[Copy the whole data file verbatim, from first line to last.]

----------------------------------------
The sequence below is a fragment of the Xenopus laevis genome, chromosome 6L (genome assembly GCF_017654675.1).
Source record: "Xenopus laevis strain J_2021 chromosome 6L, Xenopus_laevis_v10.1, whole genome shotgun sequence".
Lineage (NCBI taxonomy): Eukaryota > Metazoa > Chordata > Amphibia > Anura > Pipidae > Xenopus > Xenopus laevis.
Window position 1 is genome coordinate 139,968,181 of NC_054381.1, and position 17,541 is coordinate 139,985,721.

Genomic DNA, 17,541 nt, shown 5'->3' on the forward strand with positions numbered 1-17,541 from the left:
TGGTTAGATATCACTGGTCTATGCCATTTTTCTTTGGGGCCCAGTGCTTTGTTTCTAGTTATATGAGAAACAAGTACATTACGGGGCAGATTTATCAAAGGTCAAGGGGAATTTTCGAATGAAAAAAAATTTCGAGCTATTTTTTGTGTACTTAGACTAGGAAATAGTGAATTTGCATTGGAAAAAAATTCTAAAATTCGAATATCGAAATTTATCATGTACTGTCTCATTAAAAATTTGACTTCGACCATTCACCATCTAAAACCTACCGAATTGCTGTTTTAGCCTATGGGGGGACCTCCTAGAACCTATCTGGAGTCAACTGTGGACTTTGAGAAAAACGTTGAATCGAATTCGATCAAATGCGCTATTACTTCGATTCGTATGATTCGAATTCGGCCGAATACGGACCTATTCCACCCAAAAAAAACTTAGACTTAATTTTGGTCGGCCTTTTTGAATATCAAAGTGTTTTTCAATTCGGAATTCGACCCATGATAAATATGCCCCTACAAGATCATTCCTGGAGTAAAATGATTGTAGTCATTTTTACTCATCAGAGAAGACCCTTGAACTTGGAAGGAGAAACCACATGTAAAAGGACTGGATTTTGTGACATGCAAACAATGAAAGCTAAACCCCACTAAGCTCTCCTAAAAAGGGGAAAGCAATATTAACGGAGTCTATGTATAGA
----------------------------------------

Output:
The sequence below is a fragment of the Xenopus laevis genome, chromosome 6L (genome assembly GCF_017654675.1).
Source record: "Xenopus laevis strain J_2021 chromosome 6L, Xenopus_laevis_v10.1, whole genome shotgun sequence".
Lineage (NCBI taxonomy): Eukaryota > Metazoa > Chordata > Amphibia > Anura > Pipidae > Xenopus > Xenopus laevis.
Window position 1 is genome coordinate 139,968,181 of NC_054381.1, and position 17,541 is coordinate 139,985,721.

Genomic DNA, 17,541 nt, shown 5'->3' on the forward strand with positions numbered 1-17,541 from the left:
TGGTTAGATATCACTGGTCTATGCCATTTTTCTTTGGGGCCCAGTGCTTTGTTTCTAGTTATATGAGAAACAAGTACATTACGGGGCAGATTTATCAAAGGTCAAGGGGAATTTTCGAATGAAAAAAAATTTCGAGCTATTTTTTGTGTACTTAGACTAGGAAATAGTGAATTTGCATTGGAAAAAAATTCTAAAATTCGAATATCGAAATTTATCATGTACTGTCTCATTAAAAATTTGACTTCGACCATTCACCATCTAAAACCTACCGAATTGCTGTTTTAGCCTATGGGGGGACCTCCTAGAACCTATCTGGAGTCAACTGTGGACTTTGAGAAAAACGTTGAATCGAATTCGATCAAATGCGCTATTACTTCGATTCGTATGATTCGAATTCGGCCGAATACGGACCTATTCCACCCAAAAAAAACTTAGACTTAATTTTGGTCGGCCTTTTTGAATATCAAAGTGTTTTTCAATTCGGAATTCGACCCATGATAAATATGCCCCTACAAGATCATTCCTGGAGTAAAATGATTGTAGTCATTTTTACTCATCAGAGAAGACCCTTGAACTTGGAAGGAGAAACCACATGTAAAAGGACTGGATTTTGTGACATGCAAACAATGAAAGCTAAACCCCACTAAGCTCTCCTAAAAAGGGGAAAGCAATATTAACGGAGTCTATGTATAGA